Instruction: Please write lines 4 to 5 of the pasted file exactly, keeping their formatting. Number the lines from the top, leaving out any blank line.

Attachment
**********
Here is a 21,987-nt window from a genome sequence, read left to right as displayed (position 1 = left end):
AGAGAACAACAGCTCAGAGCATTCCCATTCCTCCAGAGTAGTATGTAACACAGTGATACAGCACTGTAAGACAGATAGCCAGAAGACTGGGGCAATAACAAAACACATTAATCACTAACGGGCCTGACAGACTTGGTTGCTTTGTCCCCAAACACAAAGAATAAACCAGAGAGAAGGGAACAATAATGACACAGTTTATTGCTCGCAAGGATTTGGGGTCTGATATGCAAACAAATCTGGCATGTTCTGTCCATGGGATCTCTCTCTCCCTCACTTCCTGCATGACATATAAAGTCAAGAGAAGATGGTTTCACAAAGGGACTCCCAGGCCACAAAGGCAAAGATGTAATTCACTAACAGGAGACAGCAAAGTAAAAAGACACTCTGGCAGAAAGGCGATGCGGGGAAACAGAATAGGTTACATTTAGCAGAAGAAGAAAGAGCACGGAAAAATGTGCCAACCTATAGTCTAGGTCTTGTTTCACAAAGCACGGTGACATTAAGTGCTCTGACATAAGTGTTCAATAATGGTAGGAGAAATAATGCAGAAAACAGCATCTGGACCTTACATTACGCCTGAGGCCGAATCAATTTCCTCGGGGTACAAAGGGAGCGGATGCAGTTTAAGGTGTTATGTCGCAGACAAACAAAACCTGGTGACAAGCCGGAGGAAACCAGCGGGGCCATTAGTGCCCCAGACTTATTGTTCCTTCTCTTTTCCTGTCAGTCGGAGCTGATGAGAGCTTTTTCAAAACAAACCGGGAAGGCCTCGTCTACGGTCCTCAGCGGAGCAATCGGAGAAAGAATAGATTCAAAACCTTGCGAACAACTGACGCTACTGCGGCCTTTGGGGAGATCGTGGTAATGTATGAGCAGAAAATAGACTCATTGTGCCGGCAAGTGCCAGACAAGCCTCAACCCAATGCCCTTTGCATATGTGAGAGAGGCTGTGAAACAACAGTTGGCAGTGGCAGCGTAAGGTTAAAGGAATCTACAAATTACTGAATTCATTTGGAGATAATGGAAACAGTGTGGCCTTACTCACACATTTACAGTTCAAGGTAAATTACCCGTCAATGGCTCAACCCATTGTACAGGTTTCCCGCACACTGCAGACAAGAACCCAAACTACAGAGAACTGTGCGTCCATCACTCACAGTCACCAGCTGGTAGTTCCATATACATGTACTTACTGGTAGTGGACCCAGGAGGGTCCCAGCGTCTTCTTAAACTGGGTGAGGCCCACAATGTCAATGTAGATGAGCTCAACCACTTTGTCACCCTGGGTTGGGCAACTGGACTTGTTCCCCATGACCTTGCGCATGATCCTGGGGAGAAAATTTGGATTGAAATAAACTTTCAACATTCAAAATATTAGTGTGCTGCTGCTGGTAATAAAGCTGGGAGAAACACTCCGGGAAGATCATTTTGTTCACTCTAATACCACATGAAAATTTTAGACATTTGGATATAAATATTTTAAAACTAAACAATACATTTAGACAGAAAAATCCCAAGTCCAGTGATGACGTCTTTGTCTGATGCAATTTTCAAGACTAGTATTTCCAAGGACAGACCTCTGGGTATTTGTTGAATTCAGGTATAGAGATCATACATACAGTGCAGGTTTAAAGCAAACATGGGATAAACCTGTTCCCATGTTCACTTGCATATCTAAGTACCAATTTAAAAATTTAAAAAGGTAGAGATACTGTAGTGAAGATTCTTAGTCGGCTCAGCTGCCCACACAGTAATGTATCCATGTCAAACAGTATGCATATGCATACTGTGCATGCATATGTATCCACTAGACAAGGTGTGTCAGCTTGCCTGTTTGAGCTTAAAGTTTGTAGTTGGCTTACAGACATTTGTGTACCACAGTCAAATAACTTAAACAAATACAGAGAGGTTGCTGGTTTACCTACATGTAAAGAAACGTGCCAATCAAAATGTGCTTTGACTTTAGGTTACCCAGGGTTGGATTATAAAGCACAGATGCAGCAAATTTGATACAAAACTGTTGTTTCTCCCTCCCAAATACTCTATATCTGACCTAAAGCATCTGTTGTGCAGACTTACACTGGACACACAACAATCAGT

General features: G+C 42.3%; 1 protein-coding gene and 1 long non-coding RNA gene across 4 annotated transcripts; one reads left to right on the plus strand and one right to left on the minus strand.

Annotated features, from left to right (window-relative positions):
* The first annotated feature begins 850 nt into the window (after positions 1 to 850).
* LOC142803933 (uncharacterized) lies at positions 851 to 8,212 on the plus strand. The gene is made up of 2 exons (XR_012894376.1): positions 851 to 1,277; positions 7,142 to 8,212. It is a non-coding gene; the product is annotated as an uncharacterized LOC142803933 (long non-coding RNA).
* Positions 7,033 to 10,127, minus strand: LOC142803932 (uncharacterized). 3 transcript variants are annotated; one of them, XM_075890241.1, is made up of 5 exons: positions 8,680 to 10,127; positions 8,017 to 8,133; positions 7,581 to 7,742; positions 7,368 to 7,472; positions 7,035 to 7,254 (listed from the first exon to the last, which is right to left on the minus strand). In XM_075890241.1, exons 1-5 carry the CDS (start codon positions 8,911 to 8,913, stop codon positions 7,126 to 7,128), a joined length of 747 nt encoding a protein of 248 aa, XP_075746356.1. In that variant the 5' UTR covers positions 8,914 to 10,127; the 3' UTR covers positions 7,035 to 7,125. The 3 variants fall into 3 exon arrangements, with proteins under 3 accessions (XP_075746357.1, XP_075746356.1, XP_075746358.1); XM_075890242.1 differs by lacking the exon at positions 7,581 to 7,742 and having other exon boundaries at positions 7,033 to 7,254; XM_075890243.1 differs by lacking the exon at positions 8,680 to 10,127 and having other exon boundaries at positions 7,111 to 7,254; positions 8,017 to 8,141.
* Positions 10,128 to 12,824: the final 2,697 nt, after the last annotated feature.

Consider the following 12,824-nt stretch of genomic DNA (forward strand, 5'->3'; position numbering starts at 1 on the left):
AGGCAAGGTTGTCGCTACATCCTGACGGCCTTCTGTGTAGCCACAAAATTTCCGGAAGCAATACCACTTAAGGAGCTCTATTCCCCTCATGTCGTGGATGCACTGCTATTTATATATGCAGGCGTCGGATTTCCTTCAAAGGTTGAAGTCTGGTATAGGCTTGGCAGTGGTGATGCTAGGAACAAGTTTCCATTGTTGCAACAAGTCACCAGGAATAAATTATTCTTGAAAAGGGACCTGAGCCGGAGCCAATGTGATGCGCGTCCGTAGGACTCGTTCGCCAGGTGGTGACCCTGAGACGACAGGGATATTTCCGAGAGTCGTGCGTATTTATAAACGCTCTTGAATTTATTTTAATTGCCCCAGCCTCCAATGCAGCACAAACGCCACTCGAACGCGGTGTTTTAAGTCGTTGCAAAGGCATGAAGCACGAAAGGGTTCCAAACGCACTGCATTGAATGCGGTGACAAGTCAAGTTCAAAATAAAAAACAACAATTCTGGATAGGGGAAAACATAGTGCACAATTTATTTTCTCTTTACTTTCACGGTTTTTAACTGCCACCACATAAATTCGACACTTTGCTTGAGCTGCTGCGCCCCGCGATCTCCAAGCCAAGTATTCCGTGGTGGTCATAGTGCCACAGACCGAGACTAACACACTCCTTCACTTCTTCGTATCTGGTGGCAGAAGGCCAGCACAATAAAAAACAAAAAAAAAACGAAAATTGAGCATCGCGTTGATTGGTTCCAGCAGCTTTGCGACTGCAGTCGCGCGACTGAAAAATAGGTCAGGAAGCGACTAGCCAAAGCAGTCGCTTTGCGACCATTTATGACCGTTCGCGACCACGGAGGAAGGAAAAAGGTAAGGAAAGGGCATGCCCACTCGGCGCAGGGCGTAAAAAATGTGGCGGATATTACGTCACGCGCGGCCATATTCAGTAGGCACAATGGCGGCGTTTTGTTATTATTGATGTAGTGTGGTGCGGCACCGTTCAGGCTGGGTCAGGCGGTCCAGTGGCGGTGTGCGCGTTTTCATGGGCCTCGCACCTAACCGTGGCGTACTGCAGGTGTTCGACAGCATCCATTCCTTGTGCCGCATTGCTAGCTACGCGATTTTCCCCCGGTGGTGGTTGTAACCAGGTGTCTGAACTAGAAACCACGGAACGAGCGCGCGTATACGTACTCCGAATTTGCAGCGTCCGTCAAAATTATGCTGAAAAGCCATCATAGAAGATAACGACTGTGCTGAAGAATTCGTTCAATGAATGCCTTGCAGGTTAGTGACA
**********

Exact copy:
Annotated features, from left to right (window-relative positions):
* The first annotated feature begins 850 nt into the window (after positions 1 to 850).